Biology of Adenovirus and Adeno-Associated Virus Vectors
Infection of a mammalian cell by a virus occurs through a well orchestrated sequence of virus host-cell interactions. For each virus, the process of infection represents a spectacular example of co-evolution; where the virus has evolved molecular pathways designed to parasitize the molecular machinery of the host cell and the host has evolved molecular mechanisms to detect and eliminate the invading pathogen.
Our laboratory studies the biology of two viruses, Adenovirus (Ad) and Adeno-Associated virus (AAV) and their interaction with a target cell. Both of these viruses are used as viral vectors for gene therapy.
The biology of virus entry into a target cell is an essential step in the virus life cycle. In the case of adenovirus, three viral capsid proteins, hexon, penton and fiber, are primarily responsible for delivery of the viral genome to the nucleus of the cell. The efficiency of virus entry mediated by these proteins makes adenovirus an efficient gene transfer vector. Although these interactions mediate efficient entry into the host cell, they also induce an anti-viral immune response. Our laboratory is interested in the molecular biology of Ad activation of the immune system. Using a murine model we are currently studying the involvement of Ad capsid proteins in activation of antigen presenting cells (macrophage and dendritic cells).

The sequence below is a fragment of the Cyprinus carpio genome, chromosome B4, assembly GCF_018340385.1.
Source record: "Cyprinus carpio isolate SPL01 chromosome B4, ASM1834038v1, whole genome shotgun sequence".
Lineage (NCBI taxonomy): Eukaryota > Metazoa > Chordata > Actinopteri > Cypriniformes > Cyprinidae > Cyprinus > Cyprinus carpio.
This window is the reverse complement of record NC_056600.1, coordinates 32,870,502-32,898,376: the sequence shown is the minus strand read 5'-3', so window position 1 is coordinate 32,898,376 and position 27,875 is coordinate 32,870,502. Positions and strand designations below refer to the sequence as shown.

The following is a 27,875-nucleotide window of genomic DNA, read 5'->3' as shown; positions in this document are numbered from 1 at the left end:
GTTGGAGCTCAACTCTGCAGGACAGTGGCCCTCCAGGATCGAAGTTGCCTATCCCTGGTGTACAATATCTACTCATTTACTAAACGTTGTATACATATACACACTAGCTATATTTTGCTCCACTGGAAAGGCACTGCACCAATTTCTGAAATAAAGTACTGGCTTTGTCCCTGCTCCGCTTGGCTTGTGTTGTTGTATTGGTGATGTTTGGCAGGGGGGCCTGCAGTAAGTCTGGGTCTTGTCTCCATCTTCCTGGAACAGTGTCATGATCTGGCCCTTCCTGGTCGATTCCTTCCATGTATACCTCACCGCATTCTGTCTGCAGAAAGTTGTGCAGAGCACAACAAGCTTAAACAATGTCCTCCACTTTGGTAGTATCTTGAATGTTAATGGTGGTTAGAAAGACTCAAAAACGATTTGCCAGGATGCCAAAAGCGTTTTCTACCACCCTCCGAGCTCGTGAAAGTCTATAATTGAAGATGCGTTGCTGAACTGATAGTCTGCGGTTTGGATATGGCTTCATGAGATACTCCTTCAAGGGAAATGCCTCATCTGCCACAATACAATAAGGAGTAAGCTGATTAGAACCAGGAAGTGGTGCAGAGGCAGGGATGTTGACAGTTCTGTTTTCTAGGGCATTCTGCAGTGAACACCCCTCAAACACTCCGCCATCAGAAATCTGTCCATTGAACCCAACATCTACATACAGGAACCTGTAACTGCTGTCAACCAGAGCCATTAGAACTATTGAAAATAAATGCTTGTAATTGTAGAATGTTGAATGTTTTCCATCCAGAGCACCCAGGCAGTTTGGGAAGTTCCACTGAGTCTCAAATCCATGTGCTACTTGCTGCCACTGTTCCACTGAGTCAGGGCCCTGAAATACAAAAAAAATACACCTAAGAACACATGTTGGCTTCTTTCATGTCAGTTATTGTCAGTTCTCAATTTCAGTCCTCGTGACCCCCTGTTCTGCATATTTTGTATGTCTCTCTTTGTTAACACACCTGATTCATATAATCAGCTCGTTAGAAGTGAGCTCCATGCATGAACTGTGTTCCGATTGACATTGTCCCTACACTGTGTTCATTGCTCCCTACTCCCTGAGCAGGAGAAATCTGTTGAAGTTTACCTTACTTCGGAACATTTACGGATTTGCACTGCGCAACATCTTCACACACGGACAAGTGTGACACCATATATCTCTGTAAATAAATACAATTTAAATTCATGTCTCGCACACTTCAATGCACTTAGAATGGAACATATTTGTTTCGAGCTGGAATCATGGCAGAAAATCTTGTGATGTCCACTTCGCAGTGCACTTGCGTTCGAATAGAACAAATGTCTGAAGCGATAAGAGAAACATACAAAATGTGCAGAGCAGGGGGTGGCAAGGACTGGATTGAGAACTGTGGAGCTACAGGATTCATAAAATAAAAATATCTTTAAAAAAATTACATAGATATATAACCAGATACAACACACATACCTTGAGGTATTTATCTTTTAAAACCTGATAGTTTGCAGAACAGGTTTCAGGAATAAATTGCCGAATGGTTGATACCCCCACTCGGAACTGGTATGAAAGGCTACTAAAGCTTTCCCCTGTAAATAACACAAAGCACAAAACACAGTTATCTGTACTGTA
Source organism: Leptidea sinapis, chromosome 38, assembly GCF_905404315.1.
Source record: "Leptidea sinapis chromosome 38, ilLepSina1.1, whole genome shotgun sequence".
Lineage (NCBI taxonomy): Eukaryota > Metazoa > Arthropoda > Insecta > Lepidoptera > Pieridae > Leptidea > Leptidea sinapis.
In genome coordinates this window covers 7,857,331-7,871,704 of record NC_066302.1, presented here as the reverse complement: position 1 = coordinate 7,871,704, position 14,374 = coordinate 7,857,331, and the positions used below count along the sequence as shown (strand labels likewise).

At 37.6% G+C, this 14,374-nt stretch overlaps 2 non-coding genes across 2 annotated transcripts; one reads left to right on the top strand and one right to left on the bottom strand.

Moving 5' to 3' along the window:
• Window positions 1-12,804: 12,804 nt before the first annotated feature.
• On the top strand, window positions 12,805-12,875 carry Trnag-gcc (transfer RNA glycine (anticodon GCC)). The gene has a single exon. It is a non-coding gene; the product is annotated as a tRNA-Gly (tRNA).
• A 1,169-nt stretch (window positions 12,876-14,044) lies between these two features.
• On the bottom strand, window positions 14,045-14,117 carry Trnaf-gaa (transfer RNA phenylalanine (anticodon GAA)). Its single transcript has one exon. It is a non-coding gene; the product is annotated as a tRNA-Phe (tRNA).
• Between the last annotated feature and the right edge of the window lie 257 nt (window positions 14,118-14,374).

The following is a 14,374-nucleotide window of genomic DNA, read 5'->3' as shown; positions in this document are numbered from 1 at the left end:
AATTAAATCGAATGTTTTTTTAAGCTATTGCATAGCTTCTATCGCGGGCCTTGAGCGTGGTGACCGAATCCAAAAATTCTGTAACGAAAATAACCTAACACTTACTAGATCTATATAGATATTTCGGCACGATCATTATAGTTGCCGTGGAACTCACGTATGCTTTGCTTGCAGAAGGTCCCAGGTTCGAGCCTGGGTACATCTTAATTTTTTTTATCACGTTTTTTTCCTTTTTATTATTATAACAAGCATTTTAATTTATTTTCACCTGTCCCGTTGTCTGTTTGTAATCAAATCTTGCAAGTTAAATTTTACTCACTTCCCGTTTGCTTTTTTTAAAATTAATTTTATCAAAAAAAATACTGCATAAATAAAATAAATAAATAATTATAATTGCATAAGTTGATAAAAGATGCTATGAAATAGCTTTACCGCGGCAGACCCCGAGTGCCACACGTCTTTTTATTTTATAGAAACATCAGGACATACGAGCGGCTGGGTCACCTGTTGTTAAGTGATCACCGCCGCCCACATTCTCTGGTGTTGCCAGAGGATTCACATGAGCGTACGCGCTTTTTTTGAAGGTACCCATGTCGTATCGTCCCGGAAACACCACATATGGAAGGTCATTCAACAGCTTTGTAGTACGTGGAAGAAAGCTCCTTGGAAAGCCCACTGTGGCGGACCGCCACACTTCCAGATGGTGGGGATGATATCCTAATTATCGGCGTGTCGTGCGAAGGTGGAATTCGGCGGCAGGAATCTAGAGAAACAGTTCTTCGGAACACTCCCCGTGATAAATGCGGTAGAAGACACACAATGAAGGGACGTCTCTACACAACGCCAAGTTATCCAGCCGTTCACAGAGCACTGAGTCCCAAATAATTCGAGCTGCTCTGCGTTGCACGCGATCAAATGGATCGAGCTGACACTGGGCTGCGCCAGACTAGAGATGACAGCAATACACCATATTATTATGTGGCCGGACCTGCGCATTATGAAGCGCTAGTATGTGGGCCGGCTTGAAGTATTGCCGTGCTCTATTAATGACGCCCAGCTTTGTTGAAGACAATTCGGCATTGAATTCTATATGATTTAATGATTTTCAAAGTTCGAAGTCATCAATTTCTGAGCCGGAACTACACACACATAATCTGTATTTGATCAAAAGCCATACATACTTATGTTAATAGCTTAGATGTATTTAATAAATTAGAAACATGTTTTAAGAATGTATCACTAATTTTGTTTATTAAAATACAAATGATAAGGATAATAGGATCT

Our interest in AAV centers on its ability to integrate in a site-specific manner into human chromosome 19. We have recently discovered an AAV DNA sequence (the p5IEE) that is the sole cis DNA element necessary to mediate site-specific integration. The p5IEE is a multi-functional sequence; it is a regulatable promoter for the Rep protein and it serves as the target substrate DNA for integration through interactions with cellular transcription factors.